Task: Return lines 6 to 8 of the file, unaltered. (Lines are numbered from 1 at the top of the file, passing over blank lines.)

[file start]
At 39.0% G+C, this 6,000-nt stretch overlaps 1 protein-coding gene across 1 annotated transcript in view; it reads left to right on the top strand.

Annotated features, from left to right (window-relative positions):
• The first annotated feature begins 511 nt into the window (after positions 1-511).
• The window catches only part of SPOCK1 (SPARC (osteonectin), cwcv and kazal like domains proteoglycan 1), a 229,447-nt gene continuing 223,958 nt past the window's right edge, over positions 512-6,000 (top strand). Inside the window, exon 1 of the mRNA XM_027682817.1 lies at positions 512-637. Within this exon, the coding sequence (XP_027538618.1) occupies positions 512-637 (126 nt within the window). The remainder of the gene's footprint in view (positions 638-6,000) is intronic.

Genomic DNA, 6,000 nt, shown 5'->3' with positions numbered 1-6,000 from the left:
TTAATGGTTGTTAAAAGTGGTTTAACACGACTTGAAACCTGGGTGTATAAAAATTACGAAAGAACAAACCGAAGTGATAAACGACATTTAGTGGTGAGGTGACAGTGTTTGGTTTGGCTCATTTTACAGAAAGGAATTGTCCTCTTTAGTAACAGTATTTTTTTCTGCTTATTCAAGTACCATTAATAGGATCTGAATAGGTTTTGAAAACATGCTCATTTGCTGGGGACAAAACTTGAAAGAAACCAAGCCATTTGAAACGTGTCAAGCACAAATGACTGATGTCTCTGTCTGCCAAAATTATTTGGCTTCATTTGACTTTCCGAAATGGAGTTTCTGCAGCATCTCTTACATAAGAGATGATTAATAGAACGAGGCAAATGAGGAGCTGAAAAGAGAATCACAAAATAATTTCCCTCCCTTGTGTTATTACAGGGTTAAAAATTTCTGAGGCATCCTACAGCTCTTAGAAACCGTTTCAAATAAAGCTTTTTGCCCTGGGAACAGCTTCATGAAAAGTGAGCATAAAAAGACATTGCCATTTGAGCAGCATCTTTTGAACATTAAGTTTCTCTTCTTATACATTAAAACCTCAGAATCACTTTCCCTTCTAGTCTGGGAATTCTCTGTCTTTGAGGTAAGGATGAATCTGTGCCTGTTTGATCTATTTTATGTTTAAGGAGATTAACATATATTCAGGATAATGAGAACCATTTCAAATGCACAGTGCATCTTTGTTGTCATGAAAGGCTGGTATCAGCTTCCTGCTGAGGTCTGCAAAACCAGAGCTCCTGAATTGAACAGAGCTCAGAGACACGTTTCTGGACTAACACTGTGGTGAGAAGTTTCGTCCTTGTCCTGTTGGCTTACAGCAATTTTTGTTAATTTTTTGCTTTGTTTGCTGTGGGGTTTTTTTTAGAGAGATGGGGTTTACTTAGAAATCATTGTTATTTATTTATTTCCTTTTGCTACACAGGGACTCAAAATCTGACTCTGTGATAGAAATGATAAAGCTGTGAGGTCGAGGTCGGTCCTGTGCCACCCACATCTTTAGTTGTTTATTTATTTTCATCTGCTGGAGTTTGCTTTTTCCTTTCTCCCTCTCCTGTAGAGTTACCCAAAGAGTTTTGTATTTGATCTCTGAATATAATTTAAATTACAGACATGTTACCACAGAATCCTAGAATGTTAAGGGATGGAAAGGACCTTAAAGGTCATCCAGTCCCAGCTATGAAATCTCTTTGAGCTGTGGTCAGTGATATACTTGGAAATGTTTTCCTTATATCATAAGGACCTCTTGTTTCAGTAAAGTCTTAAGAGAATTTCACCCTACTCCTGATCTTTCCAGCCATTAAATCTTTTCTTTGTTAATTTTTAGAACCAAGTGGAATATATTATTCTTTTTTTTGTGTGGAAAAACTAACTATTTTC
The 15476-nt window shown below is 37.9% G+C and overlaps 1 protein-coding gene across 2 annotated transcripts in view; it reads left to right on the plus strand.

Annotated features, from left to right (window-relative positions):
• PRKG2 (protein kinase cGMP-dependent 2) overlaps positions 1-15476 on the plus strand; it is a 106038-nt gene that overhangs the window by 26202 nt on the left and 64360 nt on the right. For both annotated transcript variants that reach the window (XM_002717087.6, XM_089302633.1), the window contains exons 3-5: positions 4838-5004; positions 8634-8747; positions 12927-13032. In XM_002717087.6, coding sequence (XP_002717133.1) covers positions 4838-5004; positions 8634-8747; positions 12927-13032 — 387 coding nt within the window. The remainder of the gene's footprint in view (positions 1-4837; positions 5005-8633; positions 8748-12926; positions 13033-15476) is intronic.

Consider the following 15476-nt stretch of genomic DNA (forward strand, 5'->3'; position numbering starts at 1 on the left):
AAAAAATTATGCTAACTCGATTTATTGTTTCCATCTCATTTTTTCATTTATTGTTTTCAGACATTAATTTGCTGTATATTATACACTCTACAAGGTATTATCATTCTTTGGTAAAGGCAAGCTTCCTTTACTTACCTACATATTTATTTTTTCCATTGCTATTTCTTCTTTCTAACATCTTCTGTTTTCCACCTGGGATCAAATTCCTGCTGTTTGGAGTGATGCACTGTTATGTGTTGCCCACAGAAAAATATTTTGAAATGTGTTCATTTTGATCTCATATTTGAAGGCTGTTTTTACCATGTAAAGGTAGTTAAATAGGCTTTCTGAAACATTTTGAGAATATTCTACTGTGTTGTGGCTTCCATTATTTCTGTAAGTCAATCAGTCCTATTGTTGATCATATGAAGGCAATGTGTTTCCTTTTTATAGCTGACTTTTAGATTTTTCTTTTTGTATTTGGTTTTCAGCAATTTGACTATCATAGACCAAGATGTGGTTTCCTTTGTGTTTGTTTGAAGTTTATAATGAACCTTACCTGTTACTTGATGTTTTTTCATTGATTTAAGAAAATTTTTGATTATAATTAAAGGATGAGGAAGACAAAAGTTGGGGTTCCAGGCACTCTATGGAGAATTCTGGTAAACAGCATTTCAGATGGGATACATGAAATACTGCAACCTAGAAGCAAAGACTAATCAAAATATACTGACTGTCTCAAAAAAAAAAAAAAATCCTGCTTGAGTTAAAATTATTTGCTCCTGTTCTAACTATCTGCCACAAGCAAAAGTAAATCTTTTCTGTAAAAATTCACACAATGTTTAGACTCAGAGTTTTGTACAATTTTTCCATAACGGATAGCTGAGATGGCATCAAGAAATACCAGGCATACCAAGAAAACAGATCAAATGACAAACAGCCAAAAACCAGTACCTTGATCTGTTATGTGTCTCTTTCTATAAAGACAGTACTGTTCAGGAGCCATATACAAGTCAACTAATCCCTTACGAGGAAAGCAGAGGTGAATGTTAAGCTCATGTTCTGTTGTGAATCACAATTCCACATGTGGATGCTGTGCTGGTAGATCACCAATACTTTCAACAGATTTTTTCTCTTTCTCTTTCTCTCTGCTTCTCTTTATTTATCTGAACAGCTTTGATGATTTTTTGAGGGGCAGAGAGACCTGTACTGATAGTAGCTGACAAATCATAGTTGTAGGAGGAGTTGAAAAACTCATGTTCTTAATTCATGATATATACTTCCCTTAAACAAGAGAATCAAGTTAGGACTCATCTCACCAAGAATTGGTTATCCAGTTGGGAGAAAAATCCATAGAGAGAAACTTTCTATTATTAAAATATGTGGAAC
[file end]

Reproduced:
TTAATGGTTGTTAAAAGTGGTTTAACACGACTTGAAACCTGGGTGTATAAAAATTACGAAAGAACAAACCGAAGTGATAAACGACATTTAGTGGTGAGGTGACAGTGTTTGGTTTGGCTCATTTTACAGAAAGGAATTGTCCTCTTTAGTAACAGTATTTTTTTCTGCTTATTCAAGTACCATTAATAGGATCTGAATAGGTTTTGAAAACATGCTCATTTGCTGGGGACAAAACTTGAAAGAAACCAAGCCATTTGAAACGTGTCAAGCACAAATGACTGATGTCTCTGTCTGCCAAAATTATTTGGCTTCATTTGACTTTCCGAAATGGAGTTTCTGCAGCATCTCTTACATAAGAGATGATTAATAGAACGAGGCAAATGAGGAGCTGAAAAGAGAATCACAAAATAATTTCCCTCCCTTGTGTTATTACAGGGTTAAAAATTTCTGAGGCATCCTACAGCTCTTAGAAACCGTTTCAAATAAAGCTTTTTGCCCTGGGAACAGCTTCATGAAAAGTGAGCATAAAAAGACATTGCCATTTGAGCAGCATCTTTTGAACATTAAGTTTCTCTTCTTATACATTAAAACCTCAGAATCACTTTCCCTTCTAGTCTGGGAATTCTCTGTCTTTGAGGTAAGGATGAATCTGTGCCTGTTTGATCTATTTTATGTTTAAGGAGATTAACATATATTCAGGATAATGAGAACCATTTCAAATGCACAGTGCATCTTTGTTGTCATGAAAGGCTGGTATCAGCTTCCTGCTGAGGTCTGCAAAACCAGAGCTCCTGAATTGAACAGAGCTCAGAGACACGTTTCTGGACTAACACTGTGGTGAGAAGTTTCGTCCTTGTCCTGTTGGCTTACAGCAATTTTTGTTAATTTTTTGCTTTGTTTGCTGTGGGGTTTTTTTTAGAGAGATGGGGTTTACTTAGAAATCATTGTTATTTATTTATTTCCTTTTGCTACACAGGGACTCAAAATCTGACTCTGTGATAGAAATGATAAAGCTGTGAGGTCGAGGTCGGTCCTGTGCCACCCACATCTTTAGTTGTTTATTTATTTTCATCTGCTGGAGTTTGCTTTTTCCTTTCTCCCTCTCCTGTAGAGTTACCCAAAGAGTTTTGTATTTGATCTCTGAATATAATTTAAATTACAGACATGTTACCACAGAATCCTAGAATGTTAAGGGATGGAAAGGACCTTAAAGGTCATCCAGTCCCAGCTATGAAATCTCTTTGAGCTGTGGTCAGTGATATACTTGGAAATGTTTTCCTTATATCATAAGGACCTCTTGTTTCAGTAAAGTCTTAAGAGAATTTCACCCTACTCCTGATCTTTCCAGCCATTAAATCTTTTCTTTGTTAATTTTTAGAACCAAGTGGAATATATTATTCTTTTTTTTGTGTGGAAAAACTAACTATTTTC
The 15476-nt window shown below is 37.9% G+C and overlaps 1 protein-coding gene across 2 annotated transcripts in view; it reads left to right on the plus strand.

Annotated features, from left to right (window-relative positions):